Curtain fullness; a simple panel, or luxurious, billowing pleats?
If you’re making your own curtains, using a curtain fullness calculator will help give you great results. Read on to find out all about how to make curtain fullness calculations; we’ll show you how to work out the fullness or gather, for pinch pleat curtains, eyelet curtains or pencil pleats, and how to adjust curtain fullness.
What is curtain fullness?
Curtain fullness or gather is basically how much fabric it looks like there is in your curtains. If they are more full, they can look more generous, luxurious or billowy. Curtain fullness is determined by width and weight:
How much width of fabric you start with, compared to the finished width of your curtains. The more fabric width you have within the pleats or gathers of your curtains, the more full they will be.
The weight of the fabric also contributes to the fullness as a heavier fabric will provide more bulk, and therefore more fullness, whereas a lightweight fabric needs more fabric in the curtains to give the same effect. Doing a curtain fullness calculation before you start will help you make sure the finished result gives you the look you want.
Why is it important?
You curtain style, or header is very important when you’re working with fullness. Pinch pleats and eyelet curtains require the fullness to be carefully worked out before you start. Other styles, like pencil pleat and tab top curtains, are more forgiving and will work just as well with a little more or a little less fabric.
Curtain fullness is important if you have more than one set of curtains in a room. If your windows are different sizes, you’ll want your curtains to match in terms of the amount of fabric at the windows. In order for all the curtains in the room to look harmonious, you’ll need to work out the fullness for each window and make any necessary adjustments before you start making. Lets look at what we need to do to calculate fullness for the different curtain styles:
Curtain fullness calculator
Curtain fullness is calculated using the width of the pole or track and the width of the fabric, but if you have two or more windows in the same room and they are of different sizes, then you may have to make a fullness adjustment to match the fullness at all of the windows in the room. Work through our simple curtain fullness calculator for your curtain style to get the perfect gather in your curtains and match the windows across the room.
Pencil pleat curtains
These are the most forgiving because you have some wriggle room with the gather and fullness. For standard pencil pleat curtains on a 3″ header we usually recommend double fullness (width x 2) but you could easily reduce this to 1.5. This is useful if you’re a little short of fabric, or if you don’t want to join widths.
pinch pleat curtains
Pinch pleats are sewn in with a buckram header, so the fullness must be correct. Both double and triple pleat curtains need 2.5 times fullness. (length of track or pole x 2.5). You can alter amount of fabric by adjusting the depth of the pleats, and also the spacing; read more here.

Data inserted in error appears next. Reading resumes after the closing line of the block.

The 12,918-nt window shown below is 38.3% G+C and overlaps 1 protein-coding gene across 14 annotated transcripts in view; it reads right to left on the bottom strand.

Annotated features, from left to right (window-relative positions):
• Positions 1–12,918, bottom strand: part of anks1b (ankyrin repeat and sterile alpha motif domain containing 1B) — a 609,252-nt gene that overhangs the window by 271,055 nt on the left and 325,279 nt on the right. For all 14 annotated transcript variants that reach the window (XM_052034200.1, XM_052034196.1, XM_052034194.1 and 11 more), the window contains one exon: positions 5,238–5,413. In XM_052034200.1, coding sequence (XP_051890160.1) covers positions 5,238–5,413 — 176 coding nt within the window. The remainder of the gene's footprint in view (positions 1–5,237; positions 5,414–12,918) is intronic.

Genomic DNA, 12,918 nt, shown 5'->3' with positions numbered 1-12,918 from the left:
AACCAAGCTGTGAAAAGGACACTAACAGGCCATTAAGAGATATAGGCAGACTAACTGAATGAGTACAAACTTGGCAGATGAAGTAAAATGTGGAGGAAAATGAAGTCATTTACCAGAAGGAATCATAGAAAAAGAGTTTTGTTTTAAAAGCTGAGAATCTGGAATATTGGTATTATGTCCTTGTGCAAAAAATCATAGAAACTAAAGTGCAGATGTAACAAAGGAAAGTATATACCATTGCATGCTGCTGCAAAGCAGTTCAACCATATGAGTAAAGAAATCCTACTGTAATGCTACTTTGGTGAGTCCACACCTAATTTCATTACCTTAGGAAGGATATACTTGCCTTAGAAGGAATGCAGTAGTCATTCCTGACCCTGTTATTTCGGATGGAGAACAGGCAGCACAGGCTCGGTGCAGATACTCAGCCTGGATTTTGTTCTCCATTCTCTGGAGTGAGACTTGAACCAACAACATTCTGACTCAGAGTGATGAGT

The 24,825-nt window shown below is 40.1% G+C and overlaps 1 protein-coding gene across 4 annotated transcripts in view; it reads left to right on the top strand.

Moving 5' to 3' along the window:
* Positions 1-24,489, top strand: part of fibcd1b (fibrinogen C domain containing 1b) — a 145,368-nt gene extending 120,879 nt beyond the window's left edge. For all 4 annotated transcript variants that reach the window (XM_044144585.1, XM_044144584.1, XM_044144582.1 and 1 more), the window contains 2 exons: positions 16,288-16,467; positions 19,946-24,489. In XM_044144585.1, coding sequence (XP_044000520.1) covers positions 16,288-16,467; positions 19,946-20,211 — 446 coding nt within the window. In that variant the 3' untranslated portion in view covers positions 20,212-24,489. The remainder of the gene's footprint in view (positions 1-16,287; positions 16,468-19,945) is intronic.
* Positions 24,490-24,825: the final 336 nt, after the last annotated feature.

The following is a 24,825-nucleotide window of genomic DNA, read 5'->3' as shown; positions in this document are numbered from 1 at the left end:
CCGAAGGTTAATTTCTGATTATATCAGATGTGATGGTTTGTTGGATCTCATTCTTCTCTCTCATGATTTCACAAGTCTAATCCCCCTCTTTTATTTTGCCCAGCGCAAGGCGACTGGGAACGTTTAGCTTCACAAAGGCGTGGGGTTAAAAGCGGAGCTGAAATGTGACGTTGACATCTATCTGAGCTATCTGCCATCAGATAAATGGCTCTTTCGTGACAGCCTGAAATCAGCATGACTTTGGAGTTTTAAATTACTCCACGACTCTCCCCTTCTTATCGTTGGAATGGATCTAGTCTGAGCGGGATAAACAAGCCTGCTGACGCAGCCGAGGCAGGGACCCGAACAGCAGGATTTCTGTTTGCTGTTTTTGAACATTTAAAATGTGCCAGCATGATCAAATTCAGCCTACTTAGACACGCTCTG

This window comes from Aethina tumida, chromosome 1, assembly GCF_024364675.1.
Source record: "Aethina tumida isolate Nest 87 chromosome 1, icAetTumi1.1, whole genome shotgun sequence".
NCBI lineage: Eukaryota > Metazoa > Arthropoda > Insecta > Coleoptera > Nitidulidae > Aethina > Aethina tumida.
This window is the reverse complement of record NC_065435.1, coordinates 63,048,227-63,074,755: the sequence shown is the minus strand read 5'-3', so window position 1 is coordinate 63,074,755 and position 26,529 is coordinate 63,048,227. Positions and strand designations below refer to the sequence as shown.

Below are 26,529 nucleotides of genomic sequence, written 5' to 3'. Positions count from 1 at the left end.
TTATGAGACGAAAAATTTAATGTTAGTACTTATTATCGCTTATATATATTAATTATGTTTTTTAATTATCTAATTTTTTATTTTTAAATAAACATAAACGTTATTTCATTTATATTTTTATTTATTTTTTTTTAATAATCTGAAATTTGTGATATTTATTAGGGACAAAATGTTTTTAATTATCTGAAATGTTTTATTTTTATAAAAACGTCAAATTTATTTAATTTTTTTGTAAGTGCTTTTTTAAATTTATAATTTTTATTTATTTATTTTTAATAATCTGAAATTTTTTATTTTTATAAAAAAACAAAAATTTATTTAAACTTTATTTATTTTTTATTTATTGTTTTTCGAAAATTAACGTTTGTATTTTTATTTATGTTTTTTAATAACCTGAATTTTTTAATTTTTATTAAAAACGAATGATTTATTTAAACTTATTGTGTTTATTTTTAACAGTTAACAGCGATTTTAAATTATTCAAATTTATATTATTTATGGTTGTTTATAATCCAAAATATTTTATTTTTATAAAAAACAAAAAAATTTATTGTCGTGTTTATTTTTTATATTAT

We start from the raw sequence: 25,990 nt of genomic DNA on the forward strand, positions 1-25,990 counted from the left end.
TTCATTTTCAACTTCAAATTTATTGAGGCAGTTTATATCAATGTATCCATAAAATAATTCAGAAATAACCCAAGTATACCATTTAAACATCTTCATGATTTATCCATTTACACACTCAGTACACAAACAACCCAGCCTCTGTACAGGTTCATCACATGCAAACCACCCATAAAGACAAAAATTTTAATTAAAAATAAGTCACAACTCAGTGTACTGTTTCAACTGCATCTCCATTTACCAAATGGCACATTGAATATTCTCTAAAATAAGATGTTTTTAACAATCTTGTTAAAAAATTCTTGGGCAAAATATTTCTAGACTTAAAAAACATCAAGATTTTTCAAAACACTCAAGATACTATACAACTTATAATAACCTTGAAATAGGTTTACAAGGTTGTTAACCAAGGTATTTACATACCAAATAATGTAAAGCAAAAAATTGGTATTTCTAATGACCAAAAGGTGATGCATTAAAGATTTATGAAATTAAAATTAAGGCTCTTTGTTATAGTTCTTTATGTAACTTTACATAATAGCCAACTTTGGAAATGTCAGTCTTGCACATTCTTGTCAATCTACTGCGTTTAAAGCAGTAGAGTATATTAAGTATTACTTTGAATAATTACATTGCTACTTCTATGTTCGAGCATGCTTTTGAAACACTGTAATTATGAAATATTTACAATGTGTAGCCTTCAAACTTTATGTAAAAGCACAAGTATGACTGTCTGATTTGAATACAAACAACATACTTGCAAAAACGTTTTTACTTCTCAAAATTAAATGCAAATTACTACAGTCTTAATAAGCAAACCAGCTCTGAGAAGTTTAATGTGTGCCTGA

How much fullness for eyelet curtains? We use between 1.5 fullness (adequate) and 2.25 fullness (maximum). An even number of eyelets is needed on each curtain to allow the wave at the top to work properly, soadjust the fullness to allow an even number of eyelets. As a guide, our eyelet curtain header tape for home use has 8 eyelets per metre of tape.
Comparing your windows
Once you have calculated the number or drops for all the windows in a room, you will need to work backwards to determine the actual fullness of each window. Windows within a room need to match, otherwise they will look wrong. Here’s how to check the fullness will match, and how to adjust it.
NB: The fullness does not have to be identical – If you had two windows, one with 1.9 fullness and one with 2.1 these would look fine together, but a window with 1.6 fullness in a room with a window of 2.4 fullness would not look right at all.
In the curtain fabric calculator we calculated the number of drops of fabric; now we need to calculate the actual fullness of each window so that we can compare them.
Calculating the fullness
Time for some math! To finish the curtain fullness calculation, work out the fullness for each window: multiply the fabric width by number of drops for the window, then divide the total by the width of the pole or track.
In our example We’re working with a fabric with a width of 138 cm. For window one the pole or track is 238cm, and we’ve already calculated that we will need 4 drops. For window two the pole or track is 150cm, and we’ve calculated we will need 3 drops.
Window one: 138cm x 4 = 552/ 238 = 2.3 fullness
Window two: 138cm x 3 = 414 / 150 = 2.8 fullness
Making a fullness adjustment
If there is a mismatch, you can use the figures from your curtain fullness calculation to reduce the number of drops, like this:
Window one: 138 x 3 = 414 / 238 = 1.7 fullness
Window two: 138 x 2 = 276 / 150 = 1.8 fullness
This is a closer match, but with less fullness in both of the curtains. An alternative would be to use the original calculation but cut down the fabric on window two to give 2.4 x fullness. You would still need three drops of fabric, so there would be some wasteage
Do you need to know more?
Whether you’re buying made to measure from us, or making your own curtains at home, you’ll find lots more useful info based on our years of experience in all aspects of curtains and curtain making in our curtain making knowledge bank: